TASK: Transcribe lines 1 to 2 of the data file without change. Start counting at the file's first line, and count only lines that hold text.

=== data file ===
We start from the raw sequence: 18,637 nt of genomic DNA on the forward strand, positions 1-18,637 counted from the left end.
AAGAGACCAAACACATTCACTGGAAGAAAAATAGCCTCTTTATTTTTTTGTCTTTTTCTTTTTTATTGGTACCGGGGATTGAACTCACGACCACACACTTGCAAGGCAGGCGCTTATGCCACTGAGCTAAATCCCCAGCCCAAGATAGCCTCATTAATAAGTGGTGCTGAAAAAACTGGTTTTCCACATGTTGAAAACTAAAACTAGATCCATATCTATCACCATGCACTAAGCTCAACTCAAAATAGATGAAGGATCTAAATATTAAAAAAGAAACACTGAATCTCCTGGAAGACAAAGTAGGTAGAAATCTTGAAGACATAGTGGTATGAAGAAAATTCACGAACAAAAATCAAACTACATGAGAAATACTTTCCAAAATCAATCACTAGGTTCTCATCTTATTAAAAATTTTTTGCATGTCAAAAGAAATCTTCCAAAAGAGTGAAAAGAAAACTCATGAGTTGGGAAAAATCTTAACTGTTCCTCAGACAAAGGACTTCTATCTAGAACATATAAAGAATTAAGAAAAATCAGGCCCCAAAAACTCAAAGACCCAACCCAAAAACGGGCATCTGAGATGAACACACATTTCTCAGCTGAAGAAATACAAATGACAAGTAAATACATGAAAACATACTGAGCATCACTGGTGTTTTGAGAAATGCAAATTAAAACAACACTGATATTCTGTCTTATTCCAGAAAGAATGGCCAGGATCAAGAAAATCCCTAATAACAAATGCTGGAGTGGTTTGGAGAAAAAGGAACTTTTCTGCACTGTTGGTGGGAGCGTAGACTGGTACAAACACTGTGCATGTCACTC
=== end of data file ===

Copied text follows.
We start from the raw sequence: 18,637 nt of genomic DNA on the forward strand, positions 1-18,637 counted from the left end.
AAGAGACCAAACACATTCACTGGAAGAAAAATAGCCTCTTTATTTTTTTGTCTTTTTCTTTTTTATTGGTACCGGGGATTGAACTCACGACCACACACTTGCAAGGCAGGCGCTTATGCCACTGAGCTAAATCCCCAGCCCAAGATAGCCTCATTAATAAGTGGTGCTGAAAAAACTGGTTTTCCACATGTTGAAAACTAAAACTAGATCCATATCTATCACCATGCACTAAGCTCAACTCAAAATAGATGAAGGATCTAAATATTAAAAAAGAAACACTGAATCTCCTGGAAGACAAAGTAGGTAGAAATCTTGAAGACATAGTGGTATGAAGAAAATTCACGAACAAAAATCAAACTACATGAGAAATACTTTCCAAAATCAATCACTAGGTTCTCATCTTATTAAAAATTTTTTGCATGTCAAAAGAAATCTTCCAAAAGAGTGAAAAGAAAACTCATGAGTTGGGAAAAATCTTAACTGTTCCTCAGACAAAGGACTTCTATCTAGAACATATAAAGAATTAAGAAAAATCAGGCCCCAAAAACTCAAAGACCCAACCCAAAAACGGGCATCTGAGATGAACACACATTTCTCAGCTGAAGAAATACAAATGACAAGTAAATACATGAAAACATACTGAGCATCACTGGTGTTTTGAGAAATGCAAATTAAAACAACACTGATATTCTGTCTTATTCCAGAAAGAATGGCCAGGATCAAGAAAATCCCTAATAACAAATGCTGGAGTGGTTTGGAGAAAAAGGAACTTTTCTGCACTGTTGGTGGGAGCGTAGACTGGTACAAACACTGTGCATGTCACTC